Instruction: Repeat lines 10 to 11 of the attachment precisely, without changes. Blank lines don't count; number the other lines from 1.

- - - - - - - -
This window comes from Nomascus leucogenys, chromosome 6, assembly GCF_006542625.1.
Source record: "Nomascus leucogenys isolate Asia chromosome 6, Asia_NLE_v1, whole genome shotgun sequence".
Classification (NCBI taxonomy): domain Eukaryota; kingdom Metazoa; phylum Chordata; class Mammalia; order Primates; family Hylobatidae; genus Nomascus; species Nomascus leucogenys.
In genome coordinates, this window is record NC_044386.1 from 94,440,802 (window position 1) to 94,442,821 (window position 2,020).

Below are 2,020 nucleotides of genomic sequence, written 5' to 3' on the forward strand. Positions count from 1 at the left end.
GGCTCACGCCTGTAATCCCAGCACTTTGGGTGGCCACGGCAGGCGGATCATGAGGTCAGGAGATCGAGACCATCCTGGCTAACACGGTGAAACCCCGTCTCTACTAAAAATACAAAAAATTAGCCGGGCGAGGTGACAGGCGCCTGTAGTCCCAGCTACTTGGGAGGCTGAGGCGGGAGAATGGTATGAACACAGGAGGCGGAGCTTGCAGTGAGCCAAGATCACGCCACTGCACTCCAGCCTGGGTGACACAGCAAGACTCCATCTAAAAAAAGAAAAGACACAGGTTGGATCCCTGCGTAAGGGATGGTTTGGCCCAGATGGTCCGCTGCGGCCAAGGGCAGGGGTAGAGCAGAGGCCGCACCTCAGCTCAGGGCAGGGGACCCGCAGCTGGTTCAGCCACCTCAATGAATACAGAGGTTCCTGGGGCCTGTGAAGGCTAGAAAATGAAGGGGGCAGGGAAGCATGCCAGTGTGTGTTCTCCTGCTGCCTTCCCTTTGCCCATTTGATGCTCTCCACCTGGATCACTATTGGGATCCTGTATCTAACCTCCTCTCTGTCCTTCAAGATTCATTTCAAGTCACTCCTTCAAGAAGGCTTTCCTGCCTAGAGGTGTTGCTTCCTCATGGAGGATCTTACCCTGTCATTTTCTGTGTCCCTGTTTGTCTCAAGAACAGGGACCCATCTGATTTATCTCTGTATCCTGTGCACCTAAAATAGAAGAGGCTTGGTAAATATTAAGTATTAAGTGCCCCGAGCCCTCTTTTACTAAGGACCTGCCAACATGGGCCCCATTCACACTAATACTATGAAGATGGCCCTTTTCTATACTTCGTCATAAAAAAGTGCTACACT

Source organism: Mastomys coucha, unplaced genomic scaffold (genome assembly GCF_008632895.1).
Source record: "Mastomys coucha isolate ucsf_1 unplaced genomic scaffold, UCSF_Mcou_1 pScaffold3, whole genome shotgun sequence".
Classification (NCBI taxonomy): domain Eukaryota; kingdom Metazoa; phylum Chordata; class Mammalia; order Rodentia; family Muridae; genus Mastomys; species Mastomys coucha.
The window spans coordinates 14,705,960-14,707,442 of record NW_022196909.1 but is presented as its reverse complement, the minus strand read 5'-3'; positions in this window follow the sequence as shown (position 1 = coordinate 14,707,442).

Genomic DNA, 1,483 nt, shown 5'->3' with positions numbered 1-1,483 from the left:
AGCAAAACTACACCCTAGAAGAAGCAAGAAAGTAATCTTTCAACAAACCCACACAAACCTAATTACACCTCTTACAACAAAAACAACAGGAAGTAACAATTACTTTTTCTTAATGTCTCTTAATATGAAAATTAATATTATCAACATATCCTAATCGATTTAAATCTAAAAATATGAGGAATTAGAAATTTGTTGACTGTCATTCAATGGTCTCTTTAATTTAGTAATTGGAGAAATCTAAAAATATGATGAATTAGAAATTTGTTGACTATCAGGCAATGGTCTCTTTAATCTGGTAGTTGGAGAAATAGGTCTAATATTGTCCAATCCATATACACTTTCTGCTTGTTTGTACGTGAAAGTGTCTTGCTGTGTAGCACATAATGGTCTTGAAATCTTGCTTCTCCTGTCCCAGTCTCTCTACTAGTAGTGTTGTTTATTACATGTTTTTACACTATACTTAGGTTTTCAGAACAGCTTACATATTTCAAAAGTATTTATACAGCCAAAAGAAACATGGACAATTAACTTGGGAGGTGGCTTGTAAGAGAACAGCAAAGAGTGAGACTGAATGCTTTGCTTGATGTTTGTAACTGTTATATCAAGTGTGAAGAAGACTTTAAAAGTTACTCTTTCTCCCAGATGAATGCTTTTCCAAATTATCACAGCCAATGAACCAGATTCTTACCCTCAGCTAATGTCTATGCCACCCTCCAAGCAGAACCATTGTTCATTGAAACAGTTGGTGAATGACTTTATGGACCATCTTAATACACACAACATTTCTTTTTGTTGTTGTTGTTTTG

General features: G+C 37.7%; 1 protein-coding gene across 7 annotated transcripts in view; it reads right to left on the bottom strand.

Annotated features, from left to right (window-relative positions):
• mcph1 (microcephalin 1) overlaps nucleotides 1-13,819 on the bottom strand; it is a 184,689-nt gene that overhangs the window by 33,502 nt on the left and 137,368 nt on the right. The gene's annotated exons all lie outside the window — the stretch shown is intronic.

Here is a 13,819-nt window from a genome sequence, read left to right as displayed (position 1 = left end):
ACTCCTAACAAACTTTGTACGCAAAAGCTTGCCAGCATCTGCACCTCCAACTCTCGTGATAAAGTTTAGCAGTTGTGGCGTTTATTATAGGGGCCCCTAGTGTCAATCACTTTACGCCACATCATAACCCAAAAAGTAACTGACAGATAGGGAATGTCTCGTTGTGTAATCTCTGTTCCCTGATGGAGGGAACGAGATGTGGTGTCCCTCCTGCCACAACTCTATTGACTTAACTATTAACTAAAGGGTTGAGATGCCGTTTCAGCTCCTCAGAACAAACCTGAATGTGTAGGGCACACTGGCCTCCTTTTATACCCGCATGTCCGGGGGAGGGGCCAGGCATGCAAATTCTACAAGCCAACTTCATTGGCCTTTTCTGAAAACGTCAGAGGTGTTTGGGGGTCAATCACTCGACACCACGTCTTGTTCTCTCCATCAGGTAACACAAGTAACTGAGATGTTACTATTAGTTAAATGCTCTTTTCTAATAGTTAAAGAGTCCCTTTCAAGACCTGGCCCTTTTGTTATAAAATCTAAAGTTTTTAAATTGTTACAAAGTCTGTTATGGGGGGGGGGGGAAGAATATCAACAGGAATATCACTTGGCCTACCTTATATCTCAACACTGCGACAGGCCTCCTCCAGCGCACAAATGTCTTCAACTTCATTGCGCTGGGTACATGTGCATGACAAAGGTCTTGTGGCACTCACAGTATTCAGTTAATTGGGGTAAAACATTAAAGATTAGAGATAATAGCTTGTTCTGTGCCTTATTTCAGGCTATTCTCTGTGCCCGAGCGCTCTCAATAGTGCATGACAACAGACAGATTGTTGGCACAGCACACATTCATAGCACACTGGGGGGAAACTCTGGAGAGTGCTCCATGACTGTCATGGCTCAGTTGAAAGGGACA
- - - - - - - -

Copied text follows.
The window spans coordinates 14,705,960-14,707,442 of record NW_022196909.1 but is presented as its reverse complement, the minus strand read 5'-3'; positions in this window follow the sequence as shown (position 1 = coordinate 14,707,442).

Genomic DNA, 1,483 nt, shown 5'->3' with positions numbered 1-1,483 from the left: